Networks, councils, and teams are not a new idea in business. Too often they are set up with good intentions, but not well-designed, or they are allowed to outlive their purpose. When these horizontal teams are empowered to deliver business results and designed and staffed properly, they can provide both agility and leverage. However, designing effective lateral organization is more than bringing people together around a goal. Lateral capability is built through the artful arrangement of roles, decision authority, management processes, reward systems, and leadership know-how. We see three ways to structure interactions among the operating units and between the center and the field, as illustrated in the figure below.
On the left, we see point-to-point interactions that usually result from strong personal networks and good working relationships. They are not sufficient to make the right connections.
To address this, many organizations create centers of expertise or center-based groups tasked with leading global initiatives and moving information, ideas, and talent across the operating units. This commonly turns into a hub-and-spoke system, illustrated in the middle of the figure above. Unfortunately, these center groups tend to become bottlenecks with all information flowing through corporate with little of the energy or speed harnessed that is inherent in peer-to-peer contact.
The network, shown to the right, combines the best of both of these models. It is characterized by center groups that have a very clear charter. These center-based groups need to demonstrate that they can:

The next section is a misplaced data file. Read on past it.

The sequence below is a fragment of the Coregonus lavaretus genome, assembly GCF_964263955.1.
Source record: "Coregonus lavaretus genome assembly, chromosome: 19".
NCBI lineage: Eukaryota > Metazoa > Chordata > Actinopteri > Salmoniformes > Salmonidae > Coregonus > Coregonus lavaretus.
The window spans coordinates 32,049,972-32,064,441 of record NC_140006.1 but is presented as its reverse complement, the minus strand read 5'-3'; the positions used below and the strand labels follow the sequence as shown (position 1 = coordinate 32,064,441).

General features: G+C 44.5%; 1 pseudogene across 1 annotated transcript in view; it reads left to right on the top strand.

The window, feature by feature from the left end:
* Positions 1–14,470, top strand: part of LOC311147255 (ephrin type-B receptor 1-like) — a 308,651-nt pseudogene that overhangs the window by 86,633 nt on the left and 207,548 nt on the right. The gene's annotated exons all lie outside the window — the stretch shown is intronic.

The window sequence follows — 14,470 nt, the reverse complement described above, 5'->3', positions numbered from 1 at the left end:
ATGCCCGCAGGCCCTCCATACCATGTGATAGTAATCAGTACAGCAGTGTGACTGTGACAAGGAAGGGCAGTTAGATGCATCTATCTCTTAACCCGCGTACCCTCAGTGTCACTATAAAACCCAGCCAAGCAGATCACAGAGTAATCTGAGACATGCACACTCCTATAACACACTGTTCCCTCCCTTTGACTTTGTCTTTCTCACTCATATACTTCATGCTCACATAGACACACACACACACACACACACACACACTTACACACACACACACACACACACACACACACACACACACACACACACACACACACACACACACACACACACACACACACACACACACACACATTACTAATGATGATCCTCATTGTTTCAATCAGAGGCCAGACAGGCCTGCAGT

- Listen and connect—lead internal and external research, find and share knowledge, turn data into actionable insights, and connect operating units together.
- Build infrastructure—use the scale of the company to invest in shared systems, databases, and service platforms; remove obstacles so that operating units can focus.
- Align and empower—convene and lead the discussions for alignment on strategic direction, brand parameters, time horizons, common systems and processes, and big initiatives.
- Model collaborative leadership—provide the tools and forums for co-designing high-impact solutions.
In a true network, the center has an important role, but it is not the dominant role. Leadership is often rotated in robust, global networks. An operating unit or function in the network often assumes the lead when it has a major stake in the outcome, has the talent to lead the work, and is willing to invest resources. Some businesses or regions within the network may commit to launch the new product or brand idea early in the process and share in the funding. Others may play other roles, like serving as a test market for the new idea. While some operating units in the network may completely opt out of a given initiative, other units may pick up the content once it is developed and adapt it locally. These relationships are built on trust and a culture of collaboration.
The value of networks is that they start with the work to be done and use a reconfigurable set of roles to assign the right level of attention and involvement. Resources flow to the work. Rather than trying to create static responsibilities and decision rights (e.g., a marketer at the regional level always plays such and such a role), the responsibilities go with the role one is playing on a given initiative.
Amy Kates and Greg Kesler